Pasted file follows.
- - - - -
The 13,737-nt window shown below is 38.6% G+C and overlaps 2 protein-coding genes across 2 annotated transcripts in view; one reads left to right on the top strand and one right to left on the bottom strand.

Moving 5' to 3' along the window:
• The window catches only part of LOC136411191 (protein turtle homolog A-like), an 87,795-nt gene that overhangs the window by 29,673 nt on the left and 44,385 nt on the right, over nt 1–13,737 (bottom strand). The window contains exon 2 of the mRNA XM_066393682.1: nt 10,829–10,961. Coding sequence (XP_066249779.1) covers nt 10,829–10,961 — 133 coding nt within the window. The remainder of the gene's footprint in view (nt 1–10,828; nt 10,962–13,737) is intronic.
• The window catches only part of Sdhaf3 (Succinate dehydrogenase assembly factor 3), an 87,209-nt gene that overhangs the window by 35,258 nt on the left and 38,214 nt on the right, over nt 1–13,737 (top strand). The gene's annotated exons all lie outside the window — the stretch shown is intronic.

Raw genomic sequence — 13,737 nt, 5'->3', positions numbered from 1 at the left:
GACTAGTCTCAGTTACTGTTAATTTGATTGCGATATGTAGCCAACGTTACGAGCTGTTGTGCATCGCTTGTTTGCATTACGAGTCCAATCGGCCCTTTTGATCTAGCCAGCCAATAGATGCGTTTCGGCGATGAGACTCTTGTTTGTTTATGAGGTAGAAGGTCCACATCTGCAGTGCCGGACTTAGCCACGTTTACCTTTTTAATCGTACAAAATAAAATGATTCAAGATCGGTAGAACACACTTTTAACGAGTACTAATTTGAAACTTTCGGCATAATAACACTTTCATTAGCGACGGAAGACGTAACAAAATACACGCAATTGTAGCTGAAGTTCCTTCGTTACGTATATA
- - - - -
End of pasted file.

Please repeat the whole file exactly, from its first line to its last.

The 13,737-nt window shown below is 38.6% G+C and overlaps 2 protein-coding genes across 2 annotated transcripts in view; one reads left to right on the top strand and one right to left on the bottom strand.

Moving 5' to 3' along the window:
• The window catches only part of LOC136411191 (protein turtle homolog A-like), an 87,795-nt gene that overhangs the window by 29,673 nt on the left and 44,385 nt on the right, over nt 1–13,737 (bottom strand). The window contains exon 2 of the mRNA XM_066393682.1: nt 10,829–10,961. Coding sequence (XP_066249779.1) covers nt 10,829–10,961 — 133 coding nt within the window. The remainder of the gene's footprint in view (nt 1–10,828; nt 10,962–13,737) is intronic.
• The window catches only part of Sdhaf3 (Succinate dehydrogenase assembly factor 3), an 87,209-nt gene that overhangs the window by 35,258 nt on the left and 38,214 nt on the right, over nt 1–13,737 (top strand). The gene's annotated exons all lie outside the window — the stretch shown is intronic.

Raw genomic sequence — 13,737 nt, 5'->3', positions numbered from 1 at the left:
GACTAGTCTCAGTTACTGTTAATTTGATTGCGATATGTAGCCAACGTTACGAGCTGTTGTGCATCGCTTGTTTGCATTACGAGTCCAATCGGCCCTTTTGATCTAGCCAGCCAATAGATGCGTTTCGGCGATGAGACTCTTGTTTGTTTATGAGGTAGAAGGTCCACATCTGCAGTGCCGGACTTAGCCACGTTTACCTTTTTAATCGTACAAAATAAAATGATTCAAGATCGGTAGAACACACTTTTAACGAGTACTAATTTGAAACTTTCGGCATAATAACACTTTCATTAGCGACGGAAGACGTAACAAAATACACGCAATTGTAGCTGAAGTTCCTTCGTTACGTATATA